***Last night I spoke at my local library. Their story hour spot is a cozy, circular, yurt-like space in the middle of the room–I could easily live there. I talked a little about how much libraries have meant in my life, but I didn’t share one memory that came to me just then: how surprised I was as a child to learn that books came in “copies”. For a long while I assumed that each book I read was a singular thing all unto itself. I think I also assumed that it existed solely for ME. What a little eg0-maniac I was!
***The day before yesterday, a gorgeous sunlit October day, a deer visited my backyard three times. The first two times I quick-quick shooed him away from my garden. But the third time I wondered: could he be here to deliver a message? And are deer the new frogs–if I kissed him…? We had a staring contest, but I got bored and shooed. I’ve had my eye out for him since, but either he’s turned into a prince or found a more tolerant gardener.
***Speaking of gardens: my tomato plants look like death warmed over (as my mother would say) but tiny yellow, pear-shaped fruit continue to ripen. The chard is doing its rainbow thing, but the beets are in a terrific sulk. Next week is Official Garden Clean-up Day, and I’ve got my hay all ready for tucking the plot in for the winter zzzzzz.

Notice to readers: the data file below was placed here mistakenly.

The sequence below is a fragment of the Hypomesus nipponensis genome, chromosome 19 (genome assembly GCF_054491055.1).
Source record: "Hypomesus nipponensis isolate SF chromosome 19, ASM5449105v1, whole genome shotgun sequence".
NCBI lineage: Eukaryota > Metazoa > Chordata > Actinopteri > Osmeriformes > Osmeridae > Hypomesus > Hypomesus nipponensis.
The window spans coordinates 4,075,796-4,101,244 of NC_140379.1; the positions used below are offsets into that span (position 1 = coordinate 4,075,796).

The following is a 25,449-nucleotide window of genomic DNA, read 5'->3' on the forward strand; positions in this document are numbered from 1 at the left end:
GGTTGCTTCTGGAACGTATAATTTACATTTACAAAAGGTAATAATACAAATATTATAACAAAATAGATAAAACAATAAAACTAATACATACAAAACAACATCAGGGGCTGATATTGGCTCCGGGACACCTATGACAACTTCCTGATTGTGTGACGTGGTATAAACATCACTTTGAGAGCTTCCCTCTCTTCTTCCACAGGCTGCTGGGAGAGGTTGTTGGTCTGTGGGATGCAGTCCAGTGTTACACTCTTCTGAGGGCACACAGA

***I’m in three book groups, which is ridiculous, but last Sunday night one group discussed Tea Obreht’s startling novel, The Tiger’s Wife. I’d read and reviewed it months ago when it came out, but I was happy to give it another look. The last page has, to me, some of the most beautiful writing I’ve ever read. It’s about the tiger, far and away my favorite character, and it reads in part, “He is the hunter of stag and boar, a fighter of bears, a great source of confusion for the lynx, a rapt admirer of the colors of birds. He has forgotten the citadel, the nights of fire, his long and difficult journey to the mountain. Everything lies dead in his memory, except for the tiger’s wife, for whom, on certain nights, he goes calling, making that tight note that falls and falls. The sound is lonely, and low, and no one hears it anymore.”